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David Skelton: Why I'm moving on - to help meet the Conservatives' northern challenge

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Screen shot 2013-04-04 at 12.33.27I’m really proud of the work that we’ve done over the past few years at Policy Exchange. We’ve really helped to set the political and the policy agenda across the board over the past few years – showing that think tanks can, and do, make a positive difference to public policy.

One of the most interesting pieces of work that we published during my time here was our paper called ‘Northern Lights’, which set out the challenges facing all political parties. The challenge for the Conservatives was set out clearly in one statistic from the report – some 64 per cent of voters believe that “the Conservative Party looks after the interests of the rich, not ordinary people.”  Only 27 per cent of voters disagreed with that statement.

The Conservatives haven’t won an election for 21 years and this overwhelming perception that they are “the party of the rich” is an important, some might say the most important, reason why. Whole urban centres outside of the South of England now have no Tory representation whatsoever and the Conservatives are struggling amongst working class voters, ethnic minorities and women.  Conservatives hold only 20 of the 124 urban seats in the North and Midlands – that’s a mere 16 per cent.  And it’s these areas that will be the big battleground at the next election.

The latest You Gov poll gives Labour a 13 per cent lead. But amongst women, that lead is 17 per cent, amongst working class voters it’s 25 per cent, and the Tories trail by 28 per cent in the North. At the last election, fewer than one in eight voters of Pakistani origin voted Tory, while nearly six out of ten voted Labour. Among black voters, fewer than one in ten voted Tory and eight out of ten voted Labour.

If the Tories don’t face up to this challenge and broaden their appeal, they will face the prospect of never being able to have a sustainable period of majority government again. For the Conservatives, the challenge is that urgent and that important – they can either focus on building a lasting and broad based electoral coalition, reaching out to people who remain suspicious of the Tories, or they can become increasingly marginal political players in great swathes of the country.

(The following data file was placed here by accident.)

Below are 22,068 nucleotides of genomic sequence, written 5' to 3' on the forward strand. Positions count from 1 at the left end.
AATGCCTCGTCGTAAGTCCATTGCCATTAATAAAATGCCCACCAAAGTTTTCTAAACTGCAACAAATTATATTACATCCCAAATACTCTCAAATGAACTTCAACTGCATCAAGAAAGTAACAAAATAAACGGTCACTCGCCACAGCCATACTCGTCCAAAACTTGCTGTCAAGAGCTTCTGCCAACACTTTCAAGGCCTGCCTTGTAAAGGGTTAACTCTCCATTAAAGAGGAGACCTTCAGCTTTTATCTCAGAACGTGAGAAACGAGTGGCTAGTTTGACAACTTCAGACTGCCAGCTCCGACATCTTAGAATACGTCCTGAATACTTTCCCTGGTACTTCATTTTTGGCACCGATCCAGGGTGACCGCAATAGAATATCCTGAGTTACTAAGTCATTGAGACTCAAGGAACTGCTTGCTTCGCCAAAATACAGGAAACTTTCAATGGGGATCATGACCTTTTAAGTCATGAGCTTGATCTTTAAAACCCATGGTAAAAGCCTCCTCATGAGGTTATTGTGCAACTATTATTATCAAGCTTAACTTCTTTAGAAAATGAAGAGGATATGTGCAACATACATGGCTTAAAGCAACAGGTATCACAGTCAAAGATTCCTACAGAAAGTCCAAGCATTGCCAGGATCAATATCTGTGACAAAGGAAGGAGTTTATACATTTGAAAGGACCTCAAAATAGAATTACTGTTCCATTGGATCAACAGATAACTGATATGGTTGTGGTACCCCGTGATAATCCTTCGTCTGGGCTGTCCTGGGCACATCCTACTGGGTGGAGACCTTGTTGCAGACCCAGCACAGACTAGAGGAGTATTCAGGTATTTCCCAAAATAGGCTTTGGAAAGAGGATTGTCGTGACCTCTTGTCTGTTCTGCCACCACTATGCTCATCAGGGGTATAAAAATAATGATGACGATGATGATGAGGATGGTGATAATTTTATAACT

That’s why I’m moving on from Policy Exchange to help set up a group dedicated to broadening the appeal of the Conservative Party. 42 per cent of the public have said that they would never vote Tory and the Conservatives have to work hard to consider why this is the case and to break down the barriers  that get in the way of people giving the Tories a hearing. Its aim will be to develop ways in which Conservatives can show, by words and by deeds, that they are on the side of the many, rather than governing in the interest of a privileged few.
And the Government does have some positive news that will appeal to voters who are still put off voting Tory.  There’s been a big growth in private sector jobs in the North East, for example. The education reforms have the explicit aim of helping young people from poorer backgrounds make the most of their potential.  But much, much more needs to be done for the Conservatives to illustrate that they understand the concerns of hard pressed voters and can win their trust and their support.

Broadening the appeal of the Conservatives beyond the South-Eastern heartland is not going to be easy. There’s no such thing as a silver bullet or a quick fix solution to the fact that the Tory vote has been dwindling for decades. But the Tory Party has shown itself over time to be thoroughly capable of adapting to broaden its base.

Disraeli, Macmillan and Thatcher all expanded the Conservative electoral coalition in their own different ways.  It’s the task of the Conservative Party today, hopefully helped by this new group, to reach out beyond its heartland to the North, to the cities, to working class voters, to ethnic minorities and to women, who have become increasingly detached from Conservatism. If the Conservatives don’t adapt and broaden their appeal, they risk increasing marginalisation. If they do look to become the natural home of the majority of Britons, the political rewards would be considerable.


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